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Alberta partners with Siksika Nation to create new police service

The province has signed a Memorandum of Understanding (MOU) with Siksika First Nation that states the two sides will try to create a new police service.

Members of the nation have called on all levels of government to bring back a dedicated police service to Siksika after theirs, called the Siksika Nation Tribal Council, was disbanded in 2002 due to funding cuts. 

Since then, the nation, located near Bassano, has had its policing needs served by Gleichen RCMP, a hamlet of a few hundred people.

"As soon as you go across the tracks, a 200 person hamlet has an RCMP (detachment)," said Siksika Chief Ouray Crowfoot. 

"You would never see that if it was flip flop(ped). You would never see a 200-people First Nation with a police force and a 8,000 (person) municipality without one. So I'm just talking about equitable treatment. It's not been equitable treatment."

The province says establishing a self-administered police service is consistent with the MOU’s guiding principles, which call for Siksika-driven programs and services to address the community’s public safety concerns.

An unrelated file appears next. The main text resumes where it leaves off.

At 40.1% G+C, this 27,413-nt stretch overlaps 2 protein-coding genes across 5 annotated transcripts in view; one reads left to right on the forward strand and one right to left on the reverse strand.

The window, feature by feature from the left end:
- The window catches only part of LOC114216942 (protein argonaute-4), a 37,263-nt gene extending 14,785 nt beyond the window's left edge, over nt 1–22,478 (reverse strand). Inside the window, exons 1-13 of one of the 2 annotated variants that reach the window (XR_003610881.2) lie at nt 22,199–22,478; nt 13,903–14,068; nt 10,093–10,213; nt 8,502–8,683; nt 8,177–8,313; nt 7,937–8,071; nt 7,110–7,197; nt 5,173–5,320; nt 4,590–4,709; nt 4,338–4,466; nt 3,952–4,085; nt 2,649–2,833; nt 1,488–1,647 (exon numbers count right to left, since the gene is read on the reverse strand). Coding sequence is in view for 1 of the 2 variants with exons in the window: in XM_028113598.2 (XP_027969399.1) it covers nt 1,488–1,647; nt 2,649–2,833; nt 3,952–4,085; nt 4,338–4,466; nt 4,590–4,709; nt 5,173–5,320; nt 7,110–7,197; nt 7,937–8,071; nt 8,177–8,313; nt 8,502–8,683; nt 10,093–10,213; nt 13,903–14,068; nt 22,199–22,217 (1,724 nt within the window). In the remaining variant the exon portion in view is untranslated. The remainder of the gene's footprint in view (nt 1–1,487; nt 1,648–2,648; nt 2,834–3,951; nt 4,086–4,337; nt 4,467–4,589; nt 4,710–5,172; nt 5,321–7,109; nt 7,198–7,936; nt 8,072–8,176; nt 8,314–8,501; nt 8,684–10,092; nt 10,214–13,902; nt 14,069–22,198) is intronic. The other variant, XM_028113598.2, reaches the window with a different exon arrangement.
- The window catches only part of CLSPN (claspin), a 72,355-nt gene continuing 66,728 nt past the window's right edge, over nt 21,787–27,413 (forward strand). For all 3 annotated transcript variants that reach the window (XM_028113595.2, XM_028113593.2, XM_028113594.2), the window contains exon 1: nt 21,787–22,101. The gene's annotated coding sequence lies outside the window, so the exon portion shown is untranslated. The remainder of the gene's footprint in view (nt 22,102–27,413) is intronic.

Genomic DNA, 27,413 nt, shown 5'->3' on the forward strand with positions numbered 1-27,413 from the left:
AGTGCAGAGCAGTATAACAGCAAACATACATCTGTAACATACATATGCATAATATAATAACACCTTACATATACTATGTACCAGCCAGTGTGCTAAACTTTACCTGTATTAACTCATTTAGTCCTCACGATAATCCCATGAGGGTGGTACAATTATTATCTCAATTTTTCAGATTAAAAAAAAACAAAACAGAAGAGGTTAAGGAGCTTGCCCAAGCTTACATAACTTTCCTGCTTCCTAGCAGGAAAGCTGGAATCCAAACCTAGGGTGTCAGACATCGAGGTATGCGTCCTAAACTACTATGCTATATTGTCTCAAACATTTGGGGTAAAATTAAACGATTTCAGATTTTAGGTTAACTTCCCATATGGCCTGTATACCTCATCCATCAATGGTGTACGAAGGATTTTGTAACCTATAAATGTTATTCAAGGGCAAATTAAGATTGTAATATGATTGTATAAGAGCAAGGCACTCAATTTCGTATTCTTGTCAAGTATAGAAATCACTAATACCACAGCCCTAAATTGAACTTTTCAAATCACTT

Justice Minister and Solicitor General Tyler Shandro says it is waiting on Ottawa to unfreeze funding to the First Nation and Inuit Policing Program, which has been under review. 

"We as a government also believe that this is an important part of reconciliation, and making sure that we're partners with our indigenous communities and helping them make sure that they have the opportunity (to) self-administer policing services,” said Shandro. 

Currently, Siksika has peace officers and security to help with public safety. 

Peace officers and security help with public safety at Siksika Nation. The Siksika Nation has previously explored the possibility of establishing a new police service.

In 2018, it hired an outside firm to conduct a feasibility study. The provincial government contributed $30,000 toward the study, a third of the cost.

Ottawa recently conducted a engagement process with First Nations to gauge what is needed to help with creating First Nation-driven police services. 

It is now in the process of creating legislation that will help implement those services. 

Chief Crowfoot says Siksika Nation will meet with the federal government Wednesday, and hopefully discuss the need for policing. Top Stories

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